A postman’s conversion

The Desire for Drink taken away

 

 

Above a bend on the River Tees stands a crescent-shaped village called Middleton-One-Row, whose irregular houses look across a village green and then over the river running seawards, often brown and flooded, dividing Durham from Yorkshire.

The Writer had for some time charge of the church under the old trees, and during his temporary ministry he used to hold open-air Gospel services on the Green above the river. There stood among the circle of people around him the local postman, who was also the village tailor. He had a flowing beard and a happy face, and he gladly testified to the mighty power of the Lord to save sinners and to remove the taste for strong drink. He had been an intemperate man, and was in danger of losing his post. This is the story of his remarkable conversion.

He was sitting in the village inn one Saturday afternoon, watching some young men who were out for a day’s enjoyment, and who were drinking in the inn also. Then a voice within spoke to him plainly and said, “You are the oldest man here. What sort of an example are you setting?” He made up his mind never to drink again, and went out.

THE BLUE RIBBON.

He looked for a piece of blue ribbon among the odds and ends in his tailor’s workshop, but could not find any. Then a thing happened which seemed to him like a miracle. He was going along the village, and in front of a shop came across a bright new piece, about three inches long. He cut this up into three pieces, and sewed them on to his coats and on to his tunic. He was, of course, chaffed as he went on his rounds, for he had been gather given to unsteadiness.

“Are you obliged to wear that, John?” “Is it a good conduct badge?” etc.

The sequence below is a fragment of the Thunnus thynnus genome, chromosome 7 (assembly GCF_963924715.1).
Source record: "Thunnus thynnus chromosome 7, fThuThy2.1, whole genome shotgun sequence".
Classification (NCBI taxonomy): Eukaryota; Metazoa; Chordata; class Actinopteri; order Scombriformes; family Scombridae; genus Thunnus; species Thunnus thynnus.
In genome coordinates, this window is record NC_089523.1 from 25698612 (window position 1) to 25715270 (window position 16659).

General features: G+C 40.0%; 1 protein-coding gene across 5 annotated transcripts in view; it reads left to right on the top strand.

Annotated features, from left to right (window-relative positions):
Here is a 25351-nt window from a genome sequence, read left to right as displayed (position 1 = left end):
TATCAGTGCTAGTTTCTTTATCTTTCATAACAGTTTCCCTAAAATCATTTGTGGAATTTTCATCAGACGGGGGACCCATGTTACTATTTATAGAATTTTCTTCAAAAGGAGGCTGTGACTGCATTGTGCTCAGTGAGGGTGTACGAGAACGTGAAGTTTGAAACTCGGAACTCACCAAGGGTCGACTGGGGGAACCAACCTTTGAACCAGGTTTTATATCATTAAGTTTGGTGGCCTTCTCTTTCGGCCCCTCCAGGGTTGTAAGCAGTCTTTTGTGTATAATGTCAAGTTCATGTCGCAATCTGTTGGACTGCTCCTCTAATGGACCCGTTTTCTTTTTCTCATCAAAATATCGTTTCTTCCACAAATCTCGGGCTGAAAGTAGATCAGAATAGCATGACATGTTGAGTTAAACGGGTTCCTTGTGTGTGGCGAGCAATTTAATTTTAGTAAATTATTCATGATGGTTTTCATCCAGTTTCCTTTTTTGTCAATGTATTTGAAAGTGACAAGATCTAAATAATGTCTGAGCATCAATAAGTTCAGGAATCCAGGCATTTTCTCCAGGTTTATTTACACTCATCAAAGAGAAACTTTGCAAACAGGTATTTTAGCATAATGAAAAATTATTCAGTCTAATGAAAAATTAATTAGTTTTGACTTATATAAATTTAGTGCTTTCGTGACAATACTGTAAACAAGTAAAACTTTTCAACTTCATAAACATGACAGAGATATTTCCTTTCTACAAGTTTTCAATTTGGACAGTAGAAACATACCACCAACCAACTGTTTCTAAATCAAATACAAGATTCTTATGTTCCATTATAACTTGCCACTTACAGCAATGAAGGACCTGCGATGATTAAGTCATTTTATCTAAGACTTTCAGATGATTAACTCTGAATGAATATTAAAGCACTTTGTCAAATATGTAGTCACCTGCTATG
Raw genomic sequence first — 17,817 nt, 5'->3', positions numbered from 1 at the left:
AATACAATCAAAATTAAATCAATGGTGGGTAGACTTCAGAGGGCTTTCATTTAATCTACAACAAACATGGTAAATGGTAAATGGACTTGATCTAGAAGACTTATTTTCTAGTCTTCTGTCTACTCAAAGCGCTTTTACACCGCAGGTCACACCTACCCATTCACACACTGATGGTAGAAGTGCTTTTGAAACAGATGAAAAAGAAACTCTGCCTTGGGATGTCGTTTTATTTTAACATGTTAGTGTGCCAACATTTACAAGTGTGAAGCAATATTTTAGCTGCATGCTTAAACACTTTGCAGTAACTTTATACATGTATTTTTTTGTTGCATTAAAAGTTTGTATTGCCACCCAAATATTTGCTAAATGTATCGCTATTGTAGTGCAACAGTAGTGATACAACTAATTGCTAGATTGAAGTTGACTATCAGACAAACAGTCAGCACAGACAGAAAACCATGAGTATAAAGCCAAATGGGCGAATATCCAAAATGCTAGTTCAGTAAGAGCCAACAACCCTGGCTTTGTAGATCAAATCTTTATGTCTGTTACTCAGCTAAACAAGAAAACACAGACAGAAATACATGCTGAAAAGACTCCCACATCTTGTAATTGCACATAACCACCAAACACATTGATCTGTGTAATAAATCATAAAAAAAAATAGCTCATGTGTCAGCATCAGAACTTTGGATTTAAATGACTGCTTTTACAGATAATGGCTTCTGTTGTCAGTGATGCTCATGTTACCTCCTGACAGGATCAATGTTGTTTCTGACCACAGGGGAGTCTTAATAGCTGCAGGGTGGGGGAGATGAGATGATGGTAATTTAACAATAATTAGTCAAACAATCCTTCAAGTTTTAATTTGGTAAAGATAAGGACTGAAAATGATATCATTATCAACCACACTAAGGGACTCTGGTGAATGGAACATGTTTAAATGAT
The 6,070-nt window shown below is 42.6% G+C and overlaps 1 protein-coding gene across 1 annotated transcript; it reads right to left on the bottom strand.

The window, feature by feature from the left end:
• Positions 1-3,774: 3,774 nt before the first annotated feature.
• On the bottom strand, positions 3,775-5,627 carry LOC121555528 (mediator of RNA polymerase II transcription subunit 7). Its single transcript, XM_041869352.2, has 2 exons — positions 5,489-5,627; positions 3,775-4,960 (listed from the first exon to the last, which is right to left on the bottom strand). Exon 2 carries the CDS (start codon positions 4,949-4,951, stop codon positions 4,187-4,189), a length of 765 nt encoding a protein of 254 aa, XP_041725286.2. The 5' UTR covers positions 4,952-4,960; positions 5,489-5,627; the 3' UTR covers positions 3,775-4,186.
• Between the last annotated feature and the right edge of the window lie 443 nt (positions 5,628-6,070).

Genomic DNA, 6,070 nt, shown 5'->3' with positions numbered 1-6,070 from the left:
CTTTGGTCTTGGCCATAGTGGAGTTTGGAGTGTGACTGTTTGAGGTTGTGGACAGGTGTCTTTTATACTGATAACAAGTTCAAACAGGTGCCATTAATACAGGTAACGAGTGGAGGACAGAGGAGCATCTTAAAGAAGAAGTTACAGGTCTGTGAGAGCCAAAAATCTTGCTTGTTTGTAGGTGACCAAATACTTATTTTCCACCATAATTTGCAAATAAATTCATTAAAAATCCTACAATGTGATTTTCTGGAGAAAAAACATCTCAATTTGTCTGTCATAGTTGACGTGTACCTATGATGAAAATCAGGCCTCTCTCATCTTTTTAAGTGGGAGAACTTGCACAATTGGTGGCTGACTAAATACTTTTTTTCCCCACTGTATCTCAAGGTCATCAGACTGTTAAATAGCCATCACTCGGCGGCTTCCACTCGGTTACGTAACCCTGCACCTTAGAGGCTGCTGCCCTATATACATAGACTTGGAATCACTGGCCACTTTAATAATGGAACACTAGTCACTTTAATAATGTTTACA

Once or twice he had a terrible craving, and said, “I felt as if I could have eaten jug and all.” Satan suggested that he should cover up the ribbon with his over-coat, and go in and have a drink when in a neighbouring town.

A Missionary Evangelist saw him and talked with him, and he went to his meetings. But he was not really happy until, on his rounds before church one Sunday, he was coming up through a wood by the river, and was longing for a sense of forgiveness, when an inward voice said, “Be of good cheer; thy sins are forgiven thee.” He stopped near two beech trees, and to him it appeared that all the leaves of those trees instantly fluttered and twirled, though there was no breeze. He told a Christian farmer, who was waiting for his letters, and who noticed the change in his face that morning, what had happened to him. He said, “My man, you’ve got the Holy Ghost!”

He finished his round and then joined the worshippers in church. In church that morning John consciously experienced the power of the Holy Ghost coming upon him as they were singing, and he could not stand. He sat down and looked round the church with amazement, and said to himself, “Has He come to others this morning like this too?” But he could not see any sign upon the faces of the congregation that this was so, though he longed for it for them also.

From that moment all desire for the drink absolutely left him.

The change in John the postman was soon noticed, and it became a great help to others. They all spoke kindly of him, for he was full of love to all.

It became his one desire to be used to help others, and he was humble, loving, and natural about it. When holding open-air meetings in the village, the Writer was always glad of his presence, and he called upon him to speak. His words were affectionate, full of love and of earnest warning. As he went about delivering letters he had many opportunities of witnessing for his Master, and though sometimes treated unkindly, he was often a help to those who wished to be stronger in faith. Years went by, and he was beloved by all. They said, “You see, we know what he was, and we see the difference.” Sometimes, too, it was said, “You have something which I have not got, and I want to have it too.” Then, in a kind, fatherly way, he told them of God’s goodness and mercy in Christ Jesus.

***

At last my aged postman-friend became very weak, and unable any more to go on his rounds. He spoke most lovingly of God’s goodness in bringing him to Himself, and said that if it was His will, he was quite ready to go home. Then he fell asleep, his changed life having been a witness to the power of the Holy Spirit and the grace of our Lord. And now the readers of “Confidence” can look on that reverend face, once marred with strong drink, then made saintly by the blessed Holy Ghost.

A.A. B.

 

From: Confidence, Vol. VII, No. 2, February 1914, pag. 33,34, Sunderland, England

 

 

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